(Reuters) – Target Corp’s chief financial officer will testify before the U.S. Senate Judiciary Committee on Feb. 4 about a massive data breach in what is likely to be the first time the retailer publicly answers questions about the unprecedented attack.
The committee is chaired by Senator Patrick Leahy, a Vermont Democrat and author of one of the few data security bills under consideration.
John Mulligan, who is executive vice president as well as chief financial officer, oversees Target’s financial portfolio, including finance and retail services, company spokeswoman Molly Snyder said in an email confirming his appearance before the panel.
Representatives of the Federal Trade Commission, the Secret Service and the Department of Justice are also slated to testify at the hearing, according to the committee’s schedule.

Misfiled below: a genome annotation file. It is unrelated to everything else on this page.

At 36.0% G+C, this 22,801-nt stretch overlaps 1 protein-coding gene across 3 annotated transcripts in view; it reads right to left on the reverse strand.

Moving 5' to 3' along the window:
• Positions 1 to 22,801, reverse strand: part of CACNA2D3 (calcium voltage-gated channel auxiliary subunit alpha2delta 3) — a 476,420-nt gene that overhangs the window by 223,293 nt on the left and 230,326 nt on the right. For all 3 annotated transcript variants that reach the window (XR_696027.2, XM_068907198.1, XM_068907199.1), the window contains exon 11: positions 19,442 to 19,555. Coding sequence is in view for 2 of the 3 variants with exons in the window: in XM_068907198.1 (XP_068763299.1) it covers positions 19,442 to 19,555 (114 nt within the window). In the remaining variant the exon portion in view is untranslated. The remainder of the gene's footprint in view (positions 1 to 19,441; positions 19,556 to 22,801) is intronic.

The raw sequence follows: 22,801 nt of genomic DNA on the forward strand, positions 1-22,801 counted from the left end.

Last week, Democratic lawmakers called for a congressional inquiry into the hacking of credit and debit card data of tens of millions of customers of the No. 3 U.S. retailer during the holiday shopping season.
Target, based in Minneapolis, has said a breach of its networks resulted in the theft of about 40 million credit and debit card records and 70 million other records with customer information.
Privately owned luxury retail chain Neiman Marcus has said it too was victim of a cyber attack, and sources have told Reuters other retail chains have been hacked.
In a post on Neiman’s website dated Jan. 22, Chief Executive Officer Karen Katz said data tied to about 1.1 million customer payment cards could have been exposed as part of the breach from July 16 to Oct. 30.
So far, about 2,400 payment cards used at Neiman Marcus’ various chains have been used fraudulently, Katz said, citing notification from credit card networks Visa Inc, MasterCard Inc and Discover Financial Services.
(Reporting by Alina Selyukh, Dhanya Skariachan and Phil Wahba; Editing by Jonathan Oatis)